The EU forges a new post-Trump alliance with the US in the face of China's challenge

The EU forges a new post-Trump alliance with the US in the face of China’s challenge

The EU will urge the US to seize this unique opportunity to forge a new global alliance to bury the tensions of the Trump era and address the “strategic challenge” posed by China.

An EU draft for revitalizing the transatlantic partnership seen by the Financial Times proposes new collaboration in everything from digital regulation to fighting the Covid-19 pandemic to fighting deforestation.

The paper prepared by the European Commission states that the partnership between the EU and the US must be “maintained and renewed” if the democratic world is to assert its interests against “authoritarian powers” and “closed economies” [that] exploiting the openness on which our own societies depend ”.

The 11-page set of draft policy proposals, entitled “A New EU-US Agenda for Global Change,” includes a call to the EU and US to bury the hatchet on persistent sources of transatlantic tension, such as the Demand Europe after higher taxation of US technology giants.

As open democratic societies and market economies, the EU and the US agree on the strategic challenge arising from China’s growing international assertiveness, even if we do not always agree on how best to approach this

She suggests that the EU and US join forces to shape the digital regulatory landscape by taking common approaches to antitrust enforcement and privacy protection, working together on screening sensitive foreign investments, and working together to tackle threats such as cyber hacking .

Other parts of the paper call for collaboration on the development and dissemination of Covid-19 vaccines and joint work on reforming the World Health Organization.

The blueprint reflects the optimism and relief in Brussels about the prospect of working with the new US administration, but is also concerned that years of scratchy transatlantic ties have given Beijing the geopolitical initiative. The document supports President-elect Joe Biden’s idea for a democracy summit and says that the new transatlantic agenda should be “the linchpin of a new global alliance of like-minded partners.”

The paper, produced jointly by the Commission and the EU High Representative for Foreign Policy, is expected to be presented to the national heads of state and government for approval at a meeting on December 10-11. It is proposing an EU-US summit in the first half of 2021 to get the new transatlantic agenda off the ground.

One of the acute frustrations in Brussels during the Trump years was the reluctance of the US administration to coordinate the two powers’ responses to China. The White House opted for unilateral trade measures not only against Beijing but also against the EU.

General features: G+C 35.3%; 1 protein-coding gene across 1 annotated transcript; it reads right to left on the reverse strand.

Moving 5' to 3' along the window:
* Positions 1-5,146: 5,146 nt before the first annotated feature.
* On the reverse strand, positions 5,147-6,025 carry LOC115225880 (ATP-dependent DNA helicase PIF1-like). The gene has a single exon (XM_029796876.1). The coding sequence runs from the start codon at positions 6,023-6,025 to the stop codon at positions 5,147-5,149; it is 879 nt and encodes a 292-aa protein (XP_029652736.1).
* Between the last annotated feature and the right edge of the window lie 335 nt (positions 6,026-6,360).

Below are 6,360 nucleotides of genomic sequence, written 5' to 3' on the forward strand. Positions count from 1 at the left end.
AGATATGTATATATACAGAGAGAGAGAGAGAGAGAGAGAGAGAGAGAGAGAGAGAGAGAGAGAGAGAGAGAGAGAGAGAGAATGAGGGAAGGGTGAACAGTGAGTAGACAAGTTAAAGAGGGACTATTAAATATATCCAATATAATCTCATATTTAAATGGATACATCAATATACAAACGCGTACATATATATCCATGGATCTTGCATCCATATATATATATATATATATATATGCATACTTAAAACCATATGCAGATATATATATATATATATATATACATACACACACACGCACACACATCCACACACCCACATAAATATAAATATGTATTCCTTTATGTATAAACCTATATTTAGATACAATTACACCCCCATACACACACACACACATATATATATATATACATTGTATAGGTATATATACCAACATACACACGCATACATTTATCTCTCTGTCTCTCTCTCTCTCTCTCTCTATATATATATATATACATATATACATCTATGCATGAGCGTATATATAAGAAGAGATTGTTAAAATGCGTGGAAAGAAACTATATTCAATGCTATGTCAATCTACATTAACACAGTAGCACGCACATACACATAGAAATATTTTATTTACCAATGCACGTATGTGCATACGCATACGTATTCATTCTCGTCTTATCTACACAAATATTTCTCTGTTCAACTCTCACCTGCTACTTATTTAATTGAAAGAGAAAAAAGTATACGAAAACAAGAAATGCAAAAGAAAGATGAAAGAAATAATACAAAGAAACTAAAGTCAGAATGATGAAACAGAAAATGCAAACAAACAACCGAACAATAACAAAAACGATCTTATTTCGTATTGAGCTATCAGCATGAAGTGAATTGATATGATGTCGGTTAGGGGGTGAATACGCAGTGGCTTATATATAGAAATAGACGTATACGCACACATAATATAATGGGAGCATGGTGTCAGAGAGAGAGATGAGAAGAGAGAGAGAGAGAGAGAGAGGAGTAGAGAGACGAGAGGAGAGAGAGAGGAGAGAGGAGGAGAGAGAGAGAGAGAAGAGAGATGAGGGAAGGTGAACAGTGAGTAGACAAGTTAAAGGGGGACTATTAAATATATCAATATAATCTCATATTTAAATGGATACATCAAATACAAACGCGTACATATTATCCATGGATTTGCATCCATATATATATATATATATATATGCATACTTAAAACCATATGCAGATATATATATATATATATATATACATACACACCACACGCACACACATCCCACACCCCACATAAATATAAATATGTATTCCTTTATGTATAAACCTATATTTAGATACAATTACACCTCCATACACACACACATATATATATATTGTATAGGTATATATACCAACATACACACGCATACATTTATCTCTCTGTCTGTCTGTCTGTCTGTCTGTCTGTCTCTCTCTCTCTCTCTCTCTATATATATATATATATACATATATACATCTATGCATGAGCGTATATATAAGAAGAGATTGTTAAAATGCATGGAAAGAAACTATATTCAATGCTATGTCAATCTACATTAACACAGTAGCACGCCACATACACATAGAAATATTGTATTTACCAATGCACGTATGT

The paper states: “As open democratic societies and market economies, the EU and the US agree on the strategic challenge that arises from China’s growing international assertiveness, even if we do not always agree on the best way to address it. “

The development of a common line will depend largely on the ability of the two economies to bridge existing divisions across technology policy – one of the main focuses of the paper. Brussels sees the potential to work together to address issues ranging from Chinese investments in innovative EU and US companies to the potential threat posed by the country’s lead in 5G technologies.

“With our combined influence, a transatlantic tech space should form the backbone of a broader coalition of like-minded democracies,” the paper says.

Some of the proposals in the paper would require a clear change in US policy. Brussels, for example, is pushing for a concerted effort to restore the World Trade Organization’s dispute settlement system to full operation, which would force Washington to end blocking judicial appointments.

The paper also highlights the potential obstacles to closer cooperation between the EU and the US resulting from disagreements both between the transatlantic powers and within the European bloc. Big tech remains a possible focal point in EU-US relations and a complicated factor for any common stance on Beijing.

Brussels’ vision of privacy rights, increased industry competition and tax reform requires action against the big American companies that dominate the industry.

The remark in the draft paper that the EU and the US “do not always agree” on how to deal with China confirms that the official tripartite strategy of the European bloc of cooperation, competition and rivalry with Beijing is less Politics in Washington is hawkish as bipartisan.

While European institutions and member states in general have become more skeptical of China, particularly as Beijing’s “wolf warrior” diplomacy has become more aggressive during the pandemic, there is still reluctance to face a full-scale confrontation.

Some Member States, such as Hungary, are individually closely linked to Beijing, while the cooperation group “17 + 1” set up by China with mainly Central and Eastern European countries comprises 12 EU Member States.